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Table of Contents

  1. Chapter 1 A Brief History of Hackerdom

    1. Prologue: The Real Programmers

    2. The Early Hackers

    3. The Rise of Unix

    4. The End of Elder Days

    5. The Proprietary-Unix Era

    6. The Early Free Unixes

    7. The Great Web Explosion

  2. Chapter 2 The Cathedral and the Bazaar

    1. The Cathedral and the Bazaar

    2. The Mail Must Get Through

    3. The Importance of Having Users

    4. Release Early, Release Often

    5. How Many Eyeballs Tame Complexity

    6. When Is a Rose Not a Rose?

    7. Popclient becomes Fetchmail

    8. Fetchmail Grows Up

    9. A Few More Lessons from Fetchmail

    10. Necessary Preconditions for the Bazaar Style

    11. The Social Context of Open-Source Software

    12. On Management and the Maginot Line

    13. Epilog: Netscape Embraces the Bazaar

  3. Chapter 3 Homesteading the Noosphere

    1. An Introductory Contradiction

    2. The Varieties of Hacker Ideology

    3. Promiscuous Theory, Puritan Practice

    4. Ownership and Open Source

    5. Locke and Land Title

    6. The Hacker Milieu as Gift Culture

    7. The Joy of Hacking

    8. The Many Faces of Reputation

    9. Ownership Rights and Reputation Incentives

    10. The Problem of Ego

    11. The Value of Humility

    12. Global Implications of the Reputation-Game Model

    13. How Fine a Gift?

    14. Noospheric Property and the Ethology of Territory

    15. Causes of Conflict

    16. Project Structures and Ownership

    17. Conflict and Conflict Resolution

    18. Acculturation Mechanisms and the Link to Academia

    19. Gift Outcompetes Exchange

    20. Conclusion: From Custom to Customary Law

    21. Questions for Further Research

  4. Chapter 4 The Magic Cauldron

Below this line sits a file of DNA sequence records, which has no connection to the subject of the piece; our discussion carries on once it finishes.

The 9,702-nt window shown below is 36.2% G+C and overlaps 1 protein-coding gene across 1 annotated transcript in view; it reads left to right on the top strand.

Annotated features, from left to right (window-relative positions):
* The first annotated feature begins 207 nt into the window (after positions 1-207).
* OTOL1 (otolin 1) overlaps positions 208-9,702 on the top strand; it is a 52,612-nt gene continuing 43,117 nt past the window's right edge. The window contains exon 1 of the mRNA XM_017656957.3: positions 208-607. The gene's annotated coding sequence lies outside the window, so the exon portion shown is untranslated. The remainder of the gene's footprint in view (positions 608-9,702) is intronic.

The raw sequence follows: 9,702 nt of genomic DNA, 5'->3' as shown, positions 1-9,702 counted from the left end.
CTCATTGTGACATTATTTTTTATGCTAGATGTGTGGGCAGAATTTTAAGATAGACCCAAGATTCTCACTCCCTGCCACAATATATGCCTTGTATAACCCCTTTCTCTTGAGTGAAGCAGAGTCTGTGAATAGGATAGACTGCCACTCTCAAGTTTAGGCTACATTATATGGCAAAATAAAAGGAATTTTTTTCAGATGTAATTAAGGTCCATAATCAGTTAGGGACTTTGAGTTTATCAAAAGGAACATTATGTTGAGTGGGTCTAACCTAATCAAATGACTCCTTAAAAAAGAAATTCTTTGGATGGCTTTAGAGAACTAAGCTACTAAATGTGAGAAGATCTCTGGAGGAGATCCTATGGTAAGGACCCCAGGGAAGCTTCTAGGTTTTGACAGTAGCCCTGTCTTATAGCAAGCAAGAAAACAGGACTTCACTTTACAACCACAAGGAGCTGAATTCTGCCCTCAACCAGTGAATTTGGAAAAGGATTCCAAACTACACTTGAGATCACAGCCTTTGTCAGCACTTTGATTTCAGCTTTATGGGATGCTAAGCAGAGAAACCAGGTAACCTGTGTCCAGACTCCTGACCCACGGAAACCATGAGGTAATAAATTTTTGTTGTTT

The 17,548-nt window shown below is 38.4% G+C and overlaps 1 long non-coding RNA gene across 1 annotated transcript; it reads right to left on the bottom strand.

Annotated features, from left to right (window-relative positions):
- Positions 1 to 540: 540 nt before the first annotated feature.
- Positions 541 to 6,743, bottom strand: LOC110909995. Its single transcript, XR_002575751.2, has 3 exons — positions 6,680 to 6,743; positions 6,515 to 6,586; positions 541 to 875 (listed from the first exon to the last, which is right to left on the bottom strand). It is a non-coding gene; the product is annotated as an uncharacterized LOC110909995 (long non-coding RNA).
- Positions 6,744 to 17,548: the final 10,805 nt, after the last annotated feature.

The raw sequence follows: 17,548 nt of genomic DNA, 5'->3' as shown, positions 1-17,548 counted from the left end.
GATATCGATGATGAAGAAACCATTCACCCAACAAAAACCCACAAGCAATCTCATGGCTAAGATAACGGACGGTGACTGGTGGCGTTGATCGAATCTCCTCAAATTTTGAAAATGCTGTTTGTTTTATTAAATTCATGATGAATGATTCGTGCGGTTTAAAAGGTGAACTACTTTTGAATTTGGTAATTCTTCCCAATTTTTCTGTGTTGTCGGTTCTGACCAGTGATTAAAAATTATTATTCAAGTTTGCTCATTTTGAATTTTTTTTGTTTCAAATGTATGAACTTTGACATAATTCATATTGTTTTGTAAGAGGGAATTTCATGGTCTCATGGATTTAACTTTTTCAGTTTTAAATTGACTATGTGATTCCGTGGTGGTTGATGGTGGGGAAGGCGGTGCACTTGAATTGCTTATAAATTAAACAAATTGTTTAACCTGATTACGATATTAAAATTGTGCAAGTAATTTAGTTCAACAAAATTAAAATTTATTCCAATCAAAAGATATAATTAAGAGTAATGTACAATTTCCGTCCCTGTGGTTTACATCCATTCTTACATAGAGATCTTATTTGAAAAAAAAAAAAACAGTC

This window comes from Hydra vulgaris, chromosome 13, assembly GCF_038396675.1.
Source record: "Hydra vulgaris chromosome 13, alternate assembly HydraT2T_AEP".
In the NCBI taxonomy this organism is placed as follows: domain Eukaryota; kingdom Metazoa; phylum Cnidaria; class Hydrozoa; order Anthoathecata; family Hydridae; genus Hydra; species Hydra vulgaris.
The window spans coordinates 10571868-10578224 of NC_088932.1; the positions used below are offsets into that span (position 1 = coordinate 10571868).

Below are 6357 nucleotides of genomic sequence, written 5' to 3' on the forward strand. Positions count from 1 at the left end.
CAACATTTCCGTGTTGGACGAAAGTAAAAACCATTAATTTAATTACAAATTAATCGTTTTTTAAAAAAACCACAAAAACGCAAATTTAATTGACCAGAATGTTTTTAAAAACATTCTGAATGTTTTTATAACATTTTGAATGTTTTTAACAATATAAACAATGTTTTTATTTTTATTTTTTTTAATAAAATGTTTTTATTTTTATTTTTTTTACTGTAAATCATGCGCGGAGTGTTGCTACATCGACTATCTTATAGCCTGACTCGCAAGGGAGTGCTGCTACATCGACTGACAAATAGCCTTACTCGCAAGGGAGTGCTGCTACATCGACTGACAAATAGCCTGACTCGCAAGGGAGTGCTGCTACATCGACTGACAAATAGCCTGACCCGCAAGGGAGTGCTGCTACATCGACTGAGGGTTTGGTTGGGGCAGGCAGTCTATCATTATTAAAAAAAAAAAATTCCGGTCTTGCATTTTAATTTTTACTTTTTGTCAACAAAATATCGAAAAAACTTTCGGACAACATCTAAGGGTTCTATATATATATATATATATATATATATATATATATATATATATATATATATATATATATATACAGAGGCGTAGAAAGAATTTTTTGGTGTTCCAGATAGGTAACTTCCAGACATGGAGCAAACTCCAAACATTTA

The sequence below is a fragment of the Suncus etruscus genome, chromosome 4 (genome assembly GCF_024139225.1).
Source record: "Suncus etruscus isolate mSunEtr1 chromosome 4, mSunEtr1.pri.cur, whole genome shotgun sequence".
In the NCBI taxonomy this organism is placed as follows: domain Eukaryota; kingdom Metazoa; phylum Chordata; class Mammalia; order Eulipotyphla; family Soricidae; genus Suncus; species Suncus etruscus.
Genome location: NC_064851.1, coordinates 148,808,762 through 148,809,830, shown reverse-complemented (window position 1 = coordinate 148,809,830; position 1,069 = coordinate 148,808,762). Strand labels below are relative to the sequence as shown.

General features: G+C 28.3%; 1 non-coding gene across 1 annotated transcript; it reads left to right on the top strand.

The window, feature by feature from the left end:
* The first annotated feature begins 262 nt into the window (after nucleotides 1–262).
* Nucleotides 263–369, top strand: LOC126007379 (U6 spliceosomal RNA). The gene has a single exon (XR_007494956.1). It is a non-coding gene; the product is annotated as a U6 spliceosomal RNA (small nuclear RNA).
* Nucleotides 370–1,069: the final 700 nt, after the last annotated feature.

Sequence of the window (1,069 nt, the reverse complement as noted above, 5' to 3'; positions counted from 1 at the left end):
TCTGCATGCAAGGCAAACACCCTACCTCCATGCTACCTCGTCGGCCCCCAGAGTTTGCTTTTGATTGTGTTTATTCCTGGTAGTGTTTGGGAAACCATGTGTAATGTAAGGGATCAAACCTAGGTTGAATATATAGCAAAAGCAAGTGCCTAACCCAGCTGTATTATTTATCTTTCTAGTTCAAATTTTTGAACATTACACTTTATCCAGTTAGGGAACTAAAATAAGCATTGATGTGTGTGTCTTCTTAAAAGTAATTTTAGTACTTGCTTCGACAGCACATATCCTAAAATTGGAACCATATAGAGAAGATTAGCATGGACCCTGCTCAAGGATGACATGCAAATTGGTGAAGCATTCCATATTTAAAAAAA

1. Indistinguishable From Magic

    2. Beyond Geeks Bearing Gifts

    3. The Manufacturing Delusion

    4. The Information Wants to be Free Myth

    5. The Inverse Commons

    6. Reasons for Closing Source

    7. Use-Value Funding Models

    8. Why Sale Value is Problematic

    9. Indirect Sale-Value Models

    10. When to be Open, When to be Closed

    11. Open Source as a Strategic Weapon

    12. Open Source and Strategic Business Risk

    13. The Business Ecology of Open Source

    14. Coping with Success

    15. Open R&D and the Reinvention of Patronage

    16. Getting There From Here

    17. Conclusion: Life after the Revolution

    18. Afterword: Why Closing a Drivers Loses Its Vendor Money

  5. Chapter 5 Revenge of the Hackers

    1. Revenge of the Hackers

    2. Beyond Brooks's Law

    3. Memes and Mythmaking

    4. The Road to Mountain View

    5. The Origins of Open Source

    6. The Accidental Revolutionary

    7. Phases of the Campaign

    8. The Facts on the Ground

    9. Into the Future

  6. Chapter 6 Afterword: Beyond Software?

  1. Appendix How to Become a Hacker

    1. Why This Document?

    2. What Is a Hacker?

    3. The Hacker Attitude

    4. Basic Hacking Skills

    5. Status in the Hacker Culture

    6. The Hacker/Nerd Connection

    7. Points For Style

    8. Other Resources

    9. Frequently Asked Questions

  2. Appendix Statistical Trends in the Fetchmail Project's Growth

  3. Appendix Notes, Bibliography, and Acknowledgements

    1. A Brief History of Hackerdom

    2. The Cathedral and the Bazaar

    3. Homesteading the Noosphere

    4. The Magic Cauldron

    5. For Further Reading:

  4. Colophon